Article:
The integrity of RNA was detected using the Agilent 2200 TapeStation (Agilent Technologies, Santa Clara, CA, USA). Each sample presented an RNA integrity number equivalent to high than 7.0. The purity of RNA was determined with the Nanodrop ND-1000. For all RNA samples, the ratios of A260:A280 and A260:A230 should higher than 1.8 and 2.0, respectively. Total RNA was sent to Guangzhou RioBio Co., Ltd. (Guangzhou, China) to sequence miRNA expression profiles with a Hiseq 2500 Analyzer (Illumina, San Diego, CA, USA). Briefly, RNAs were ligated with 3′ RNA adapter, followed by 5′ adapter. Adapter-ligation RNAs were subjected to RT-PCR and amplified at a low cycle. PCR products were size-selected through PAGE according to the instructions in the TruSeq® small RNA sample prep kit (Illumina, San Diego, CA, USA). The Agilent 2200 TapeStation was used to evaluate the purified library products. The products were then diluted to 10 pM for cluster generation in situ on the HiSeq 2500 single-end flow cell and then sequenced (1 × 50 bp). To obtain miRNA profiles that were significantly induced or suppressed by benzene, we set the fold change threshold of benzene exposure at |log2 (Fold Change)| >1 as compared to control for further analysis. Aberrant expression of miRNAs was determined using ANOVA.

4.7. Verification of Sequencing through qRT-PCR Analysis

We selected eight miRNAs that significantly changed based on the sequencing result and have been reported to be involved in processes related to hematopoiesis, and hematological malignancies including leukemia [23,24,42,44,52,53,57]. For qRT-PCR assay, total RNA from the pooled Lin cells and Linc-kit+ cells were obtained as mentioned in sorting of HSPCs through flow cytometry. We used a SYBR® PrimeScriptTM miRNA RT-PCR kit (TaKaRa, Dalian, China) to detect and quantify these eight miRNAs. Briefly, the total RNA was transcribed into cDNA which was used as template for miRNA PCR array. Reverse-transcription reaction was conducted in 10 μL solution containing 5 μL of 2× miRNA reaction buffer mix, 2 μL of RNase-free water, 1 μL of miRNA PrimeScript RT enzyme mix, 1 μL of 0.1% BSA, and 1 μL of total RNA extracted from Lin cells. The mixture was kept at 37 °C for 60 min and 85 °C for 5 s. The real-time PCR reaction was performed in a final volume of 10 μL comprising 5 μL of 2× SYBR premix Ex Taq II, 3 μL of RNase-free water, 1 μL of cDNA, 0.4 μL of miRNA qPCR primer, and 0.2 μL of ROX. The real-time PCR protocols included 95 °C for 30 s; 40 cycles of 95 °C for 5 s and 60 °C for 30 s; and a 4 °C holding period. All the samples were analyzed in triplicate. To calculate the relative gene expression with 2−ΔΔCt method, miRNA (U6) was used as the reference gene. To ensure specificity, the PCR products were analyzed with melting curve. The expression data for miRNA were acquired and analyzed with the StepOnePlusTM real-time PCR systems and StepOne Software v2.2.2. (Applied Biosystems, Foster, CA, USA).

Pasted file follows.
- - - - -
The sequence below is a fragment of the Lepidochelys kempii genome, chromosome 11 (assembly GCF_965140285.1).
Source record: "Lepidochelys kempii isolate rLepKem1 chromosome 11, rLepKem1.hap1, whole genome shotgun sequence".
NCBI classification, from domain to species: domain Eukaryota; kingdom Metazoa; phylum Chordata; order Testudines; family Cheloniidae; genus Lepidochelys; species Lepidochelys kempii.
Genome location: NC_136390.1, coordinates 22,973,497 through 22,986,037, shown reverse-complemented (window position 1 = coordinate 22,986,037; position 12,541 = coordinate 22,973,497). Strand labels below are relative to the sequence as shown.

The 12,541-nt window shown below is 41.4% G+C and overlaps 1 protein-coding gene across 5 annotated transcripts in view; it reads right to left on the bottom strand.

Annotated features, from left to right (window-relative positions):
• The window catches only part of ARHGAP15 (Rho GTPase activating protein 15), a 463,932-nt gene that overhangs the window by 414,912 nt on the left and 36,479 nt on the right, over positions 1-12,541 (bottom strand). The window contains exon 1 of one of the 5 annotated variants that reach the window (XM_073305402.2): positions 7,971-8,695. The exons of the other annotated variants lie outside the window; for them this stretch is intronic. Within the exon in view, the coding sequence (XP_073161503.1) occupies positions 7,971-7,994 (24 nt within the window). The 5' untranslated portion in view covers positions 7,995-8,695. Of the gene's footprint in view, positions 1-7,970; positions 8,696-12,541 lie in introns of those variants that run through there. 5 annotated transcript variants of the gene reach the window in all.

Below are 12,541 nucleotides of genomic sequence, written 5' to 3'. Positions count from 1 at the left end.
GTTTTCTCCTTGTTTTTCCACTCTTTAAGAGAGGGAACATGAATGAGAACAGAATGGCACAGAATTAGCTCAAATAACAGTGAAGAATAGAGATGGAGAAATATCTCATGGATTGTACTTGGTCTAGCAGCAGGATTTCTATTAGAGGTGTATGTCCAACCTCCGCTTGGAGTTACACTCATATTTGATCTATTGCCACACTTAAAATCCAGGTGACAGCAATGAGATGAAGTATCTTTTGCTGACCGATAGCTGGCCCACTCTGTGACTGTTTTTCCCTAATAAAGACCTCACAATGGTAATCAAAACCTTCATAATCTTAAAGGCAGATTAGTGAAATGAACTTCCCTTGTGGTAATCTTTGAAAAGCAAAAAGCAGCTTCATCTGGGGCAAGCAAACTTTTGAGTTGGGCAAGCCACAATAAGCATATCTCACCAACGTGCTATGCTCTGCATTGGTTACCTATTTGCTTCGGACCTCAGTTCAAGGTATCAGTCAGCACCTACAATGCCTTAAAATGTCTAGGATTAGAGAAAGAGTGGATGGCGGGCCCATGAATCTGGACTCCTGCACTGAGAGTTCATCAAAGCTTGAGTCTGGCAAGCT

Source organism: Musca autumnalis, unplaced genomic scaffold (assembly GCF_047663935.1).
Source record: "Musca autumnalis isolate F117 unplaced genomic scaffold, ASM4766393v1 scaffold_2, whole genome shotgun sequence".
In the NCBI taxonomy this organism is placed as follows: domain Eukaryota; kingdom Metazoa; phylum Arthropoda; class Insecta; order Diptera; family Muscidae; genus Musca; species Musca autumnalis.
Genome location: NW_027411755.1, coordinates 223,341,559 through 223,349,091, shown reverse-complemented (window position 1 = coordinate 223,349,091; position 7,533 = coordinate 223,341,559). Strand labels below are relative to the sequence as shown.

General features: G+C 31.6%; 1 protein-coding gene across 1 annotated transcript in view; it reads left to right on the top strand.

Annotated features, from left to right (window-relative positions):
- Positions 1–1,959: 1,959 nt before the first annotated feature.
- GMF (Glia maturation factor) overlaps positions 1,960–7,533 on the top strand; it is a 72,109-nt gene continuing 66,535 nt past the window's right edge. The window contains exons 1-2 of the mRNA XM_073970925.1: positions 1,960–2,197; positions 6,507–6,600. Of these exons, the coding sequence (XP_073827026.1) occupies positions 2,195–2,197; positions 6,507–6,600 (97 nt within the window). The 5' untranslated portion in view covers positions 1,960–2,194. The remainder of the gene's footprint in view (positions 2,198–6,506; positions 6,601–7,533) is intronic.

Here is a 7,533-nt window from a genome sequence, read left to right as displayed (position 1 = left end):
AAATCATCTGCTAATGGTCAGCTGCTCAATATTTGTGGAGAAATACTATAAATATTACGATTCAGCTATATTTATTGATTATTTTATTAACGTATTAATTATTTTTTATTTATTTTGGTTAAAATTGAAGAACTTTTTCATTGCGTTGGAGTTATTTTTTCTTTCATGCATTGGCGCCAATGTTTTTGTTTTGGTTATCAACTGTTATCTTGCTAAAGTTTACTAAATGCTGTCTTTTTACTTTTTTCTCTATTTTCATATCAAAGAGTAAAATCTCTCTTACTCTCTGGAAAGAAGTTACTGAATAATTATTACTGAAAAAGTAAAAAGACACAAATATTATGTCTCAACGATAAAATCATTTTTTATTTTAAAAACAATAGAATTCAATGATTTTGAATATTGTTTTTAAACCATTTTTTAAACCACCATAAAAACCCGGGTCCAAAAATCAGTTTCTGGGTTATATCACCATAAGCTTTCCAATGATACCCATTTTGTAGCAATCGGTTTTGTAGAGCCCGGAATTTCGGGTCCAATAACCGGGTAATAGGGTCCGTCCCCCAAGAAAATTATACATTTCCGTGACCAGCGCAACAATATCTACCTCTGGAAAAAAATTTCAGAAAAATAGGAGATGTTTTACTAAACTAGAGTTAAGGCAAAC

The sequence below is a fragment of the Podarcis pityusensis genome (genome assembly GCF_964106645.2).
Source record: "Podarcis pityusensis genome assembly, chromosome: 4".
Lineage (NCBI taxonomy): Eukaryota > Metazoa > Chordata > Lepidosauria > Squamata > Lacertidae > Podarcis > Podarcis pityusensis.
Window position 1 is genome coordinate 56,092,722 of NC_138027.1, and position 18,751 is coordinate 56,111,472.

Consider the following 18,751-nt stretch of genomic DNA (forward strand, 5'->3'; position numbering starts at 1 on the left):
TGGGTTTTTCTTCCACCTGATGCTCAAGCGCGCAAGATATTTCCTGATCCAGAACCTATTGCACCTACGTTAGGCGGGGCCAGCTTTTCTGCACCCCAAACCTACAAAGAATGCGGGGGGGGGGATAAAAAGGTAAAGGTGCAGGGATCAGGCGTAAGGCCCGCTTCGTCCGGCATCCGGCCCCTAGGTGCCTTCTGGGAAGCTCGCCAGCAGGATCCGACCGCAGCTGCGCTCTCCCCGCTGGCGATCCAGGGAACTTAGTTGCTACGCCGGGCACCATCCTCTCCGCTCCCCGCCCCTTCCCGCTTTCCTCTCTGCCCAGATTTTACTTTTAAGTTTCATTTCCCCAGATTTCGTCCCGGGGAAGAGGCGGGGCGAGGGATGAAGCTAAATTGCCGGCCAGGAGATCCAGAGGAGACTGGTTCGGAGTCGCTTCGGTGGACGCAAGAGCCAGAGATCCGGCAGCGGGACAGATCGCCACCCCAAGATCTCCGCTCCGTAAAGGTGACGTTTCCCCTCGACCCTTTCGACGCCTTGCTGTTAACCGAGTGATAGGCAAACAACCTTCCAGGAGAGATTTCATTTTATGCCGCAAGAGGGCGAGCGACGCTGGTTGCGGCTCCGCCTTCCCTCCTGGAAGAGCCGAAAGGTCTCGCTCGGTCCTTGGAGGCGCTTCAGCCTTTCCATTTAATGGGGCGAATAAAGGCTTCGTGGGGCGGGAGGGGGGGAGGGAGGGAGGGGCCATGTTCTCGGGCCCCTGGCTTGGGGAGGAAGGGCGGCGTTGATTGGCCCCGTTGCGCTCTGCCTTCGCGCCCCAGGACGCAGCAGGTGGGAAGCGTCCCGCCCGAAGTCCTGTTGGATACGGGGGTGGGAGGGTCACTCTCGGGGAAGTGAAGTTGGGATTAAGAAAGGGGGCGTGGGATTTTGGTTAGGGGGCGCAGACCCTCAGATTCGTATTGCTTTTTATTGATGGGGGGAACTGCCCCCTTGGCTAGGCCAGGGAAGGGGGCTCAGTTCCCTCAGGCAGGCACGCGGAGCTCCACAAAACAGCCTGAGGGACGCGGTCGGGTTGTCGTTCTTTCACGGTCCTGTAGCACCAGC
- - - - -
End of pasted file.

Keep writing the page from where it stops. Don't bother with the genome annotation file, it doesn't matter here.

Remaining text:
4.8. Statistical Analysis

Data are showed as mean ± SD. Results were first evaluated for homogeneity of variance. If the variables were homogeneous, a one-way ANOVA was performed followed by an independent sample Student’s t test. If the variances were not equal, the non-parametric Mann-Whitney test was employed. We considered p < 0.05 to be significant. All results were analyzed by SPSS version 13.0 (SPSS, Chicago, IL, USA).

5. Conclusions

This study revealed that benzene exposure causes severe hematotoxicity and alters miRNA levels in HSPCs. The miRNA expression pattern suggests that benzene-exposed mice may undergo a series of epigenetic changes involved in regulating critical steps in the formation of HSPCs.


This work was supported by the National Natural Science Foundation of China (Grant No.: 81373034).

Author Contributions

Haiyan Wei and Juan Zhang designed the project; Haiyan Wei, Kehong Tan, and Rongli Sun conducted the experiments; Juan Zhang, Lihong Yin, and Yuepu Pu provided technical assistance; Haiyan Wei and Juan Zhang analyzed the data and wrote the paper.

Conflicts of Interest

The authors declare no conflict of interest.


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MDPI and ACS Style

Wei, H.; Zhang, J.; Tan, K.; Sun, R.; Yin, L.; Pu, Y. Benzene-Induced Aberrant miRNA Expression Profile in Hematopoietic Progenitor Cells in C57BL/6 Mice. Int. J. Mol. Sci. 2015, 16, 27058-27071.

AMA Style

Wei H, Zhang J, Tan K, Sun R, Yin L, Pu Y. Benzene-Induced Aberrant miRNA Expression Profile in Hematopoietic Progenitor Cells in C57BL/6 Mice. International Journal of Molecular Sciences. 2015; 16(11):27058-27071.

Chicago/Turabian Style

Wei, Haiyan, Juan Zhang, Kehong Tan, Rongli Sun, Lihong Yin, and Yuepu Pu. 2015. "Benzene-Induced Aberrant miRNA Expression Profile in Hematopoietic Progenitor Cells in C57BL/6 Mice" International Journal of Molecular Sciences 16, no. 11: 27058-27071.